The South’s ‘negligible minorities’ : the influence of whiteness on the Southern construction of race, gender and class in Ellen Glasgow’s novels
thesisposted on 2019-06-12, 07:46 authored by Amani Abdu
Race remains one of the least discussed topics among Glasgow’s critics and no consensus about her racial politics has been reached. Some critics argue that race is almost absent from Glasgow’s agenda of social criticism compared to her more vocal feminist views. Other critics accuse Glasgow of outright racism, citing what they see as a condescending and racist characterisation of African Americans in her works. A third view defends the existence of a valid impetus against racism in Glasgow’s works but refers to her attitude as ambiguous. While these researchers aid understanding of Glasgow’s fiction, their critique is tied into the more conventional approach to race studies that concentrates on the effect of racism rather than the role of the racist subject.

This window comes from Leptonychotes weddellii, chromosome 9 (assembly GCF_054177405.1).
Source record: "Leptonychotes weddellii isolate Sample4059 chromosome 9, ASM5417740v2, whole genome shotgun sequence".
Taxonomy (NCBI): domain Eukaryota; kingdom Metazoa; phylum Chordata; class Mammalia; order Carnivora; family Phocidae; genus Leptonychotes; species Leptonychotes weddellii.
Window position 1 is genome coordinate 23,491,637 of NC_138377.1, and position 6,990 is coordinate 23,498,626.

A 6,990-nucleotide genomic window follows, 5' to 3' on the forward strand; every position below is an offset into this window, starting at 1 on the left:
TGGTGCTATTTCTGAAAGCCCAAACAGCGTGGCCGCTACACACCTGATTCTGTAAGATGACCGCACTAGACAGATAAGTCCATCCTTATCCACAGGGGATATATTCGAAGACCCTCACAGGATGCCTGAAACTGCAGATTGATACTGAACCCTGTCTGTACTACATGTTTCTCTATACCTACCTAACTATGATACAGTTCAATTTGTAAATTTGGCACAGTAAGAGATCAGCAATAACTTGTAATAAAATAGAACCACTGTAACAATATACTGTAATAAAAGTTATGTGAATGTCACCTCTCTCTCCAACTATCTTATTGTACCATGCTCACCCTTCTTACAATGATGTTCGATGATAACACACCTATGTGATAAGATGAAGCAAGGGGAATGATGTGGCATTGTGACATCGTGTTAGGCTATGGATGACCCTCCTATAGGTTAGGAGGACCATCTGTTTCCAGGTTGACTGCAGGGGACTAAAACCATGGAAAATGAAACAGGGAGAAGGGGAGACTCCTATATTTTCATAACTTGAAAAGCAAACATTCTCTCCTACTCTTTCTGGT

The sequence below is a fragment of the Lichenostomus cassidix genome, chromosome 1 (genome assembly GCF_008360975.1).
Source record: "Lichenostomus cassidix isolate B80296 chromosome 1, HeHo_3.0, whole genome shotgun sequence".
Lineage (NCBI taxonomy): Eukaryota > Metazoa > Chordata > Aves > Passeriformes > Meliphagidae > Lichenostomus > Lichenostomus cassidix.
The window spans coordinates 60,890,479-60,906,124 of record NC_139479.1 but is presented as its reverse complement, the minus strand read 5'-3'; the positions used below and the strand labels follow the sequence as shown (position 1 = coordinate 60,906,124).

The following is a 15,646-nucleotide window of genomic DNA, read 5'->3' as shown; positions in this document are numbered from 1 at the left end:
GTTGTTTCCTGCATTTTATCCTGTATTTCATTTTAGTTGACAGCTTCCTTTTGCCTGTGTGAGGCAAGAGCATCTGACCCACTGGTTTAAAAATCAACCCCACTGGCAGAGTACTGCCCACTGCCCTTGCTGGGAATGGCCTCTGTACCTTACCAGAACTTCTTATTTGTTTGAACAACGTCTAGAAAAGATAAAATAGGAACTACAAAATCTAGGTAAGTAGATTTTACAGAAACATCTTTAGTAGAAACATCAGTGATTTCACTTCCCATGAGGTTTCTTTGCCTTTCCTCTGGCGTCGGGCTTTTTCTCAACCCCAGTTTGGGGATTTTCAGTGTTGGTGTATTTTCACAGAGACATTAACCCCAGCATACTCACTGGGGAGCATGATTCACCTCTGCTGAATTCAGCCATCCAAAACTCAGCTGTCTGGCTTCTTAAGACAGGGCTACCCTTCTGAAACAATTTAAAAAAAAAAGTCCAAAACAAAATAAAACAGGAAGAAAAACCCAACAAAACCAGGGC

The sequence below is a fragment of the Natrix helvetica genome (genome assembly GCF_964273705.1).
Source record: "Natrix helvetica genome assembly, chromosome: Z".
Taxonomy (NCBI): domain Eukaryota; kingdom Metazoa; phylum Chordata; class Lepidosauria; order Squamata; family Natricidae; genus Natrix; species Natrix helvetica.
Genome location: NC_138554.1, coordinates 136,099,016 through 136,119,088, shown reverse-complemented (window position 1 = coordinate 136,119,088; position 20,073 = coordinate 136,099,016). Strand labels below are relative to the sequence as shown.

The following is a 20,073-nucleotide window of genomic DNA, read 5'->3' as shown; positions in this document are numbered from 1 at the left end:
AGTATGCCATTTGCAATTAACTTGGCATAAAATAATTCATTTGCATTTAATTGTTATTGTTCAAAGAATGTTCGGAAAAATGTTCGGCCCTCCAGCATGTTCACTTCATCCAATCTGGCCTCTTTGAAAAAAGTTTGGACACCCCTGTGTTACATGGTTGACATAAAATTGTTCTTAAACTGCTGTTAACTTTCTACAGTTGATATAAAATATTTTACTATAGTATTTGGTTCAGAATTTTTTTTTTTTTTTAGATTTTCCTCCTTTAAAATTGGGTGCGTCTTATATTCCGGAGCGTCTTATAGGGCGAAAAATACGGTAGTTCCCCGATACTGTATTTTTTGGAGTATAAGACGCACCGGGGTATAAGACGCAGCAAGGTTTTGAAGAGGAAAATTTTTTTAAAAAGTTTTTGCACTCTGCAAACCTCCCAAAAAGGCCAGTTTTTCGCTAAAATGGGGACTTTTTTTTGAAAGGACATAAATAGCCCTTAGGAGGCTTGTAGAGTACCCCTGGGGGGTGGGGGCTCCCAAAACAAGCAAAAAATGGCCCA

This study attempts to redress the limitations of the existing studies of Glasgow’s works by incorporating her identity as a white southern woman and the identity of her white characters in the reading of race in her novels. My reading attempts to tease out the subtle or unconscious ideologies and practices of white identity that originated, transformed, and most importantly, naturalised the construct of race, gender, and class in the southern context. Thus, the approach taken is to focus on Glasgow’s characters as identities shaped by a broad white culture that in itself was changing, affecting and effected by the South’s historical, political, and social contexts. My approach is to embed close textual analysis of the novels within whiteness theories and within historical and social studies to render visible the multiple and changing origins of white identity. Focusing on six key novels: The Battle-Ground (1902), The Deliverance (1904), The Voice of the People (1900), One Man in His Time (1922), Vein of Iron (1935), and In This Our Life (1941), this research aims to analyse how Glasgow’s aristocratic characters serve to critique white masculinity as a sustainable identity; how her poor white characters offer strategies to whiteness that challenge class exclusivity; and how her female characters adopt alternative approaches for self-realisation that negotiate with gender determinism.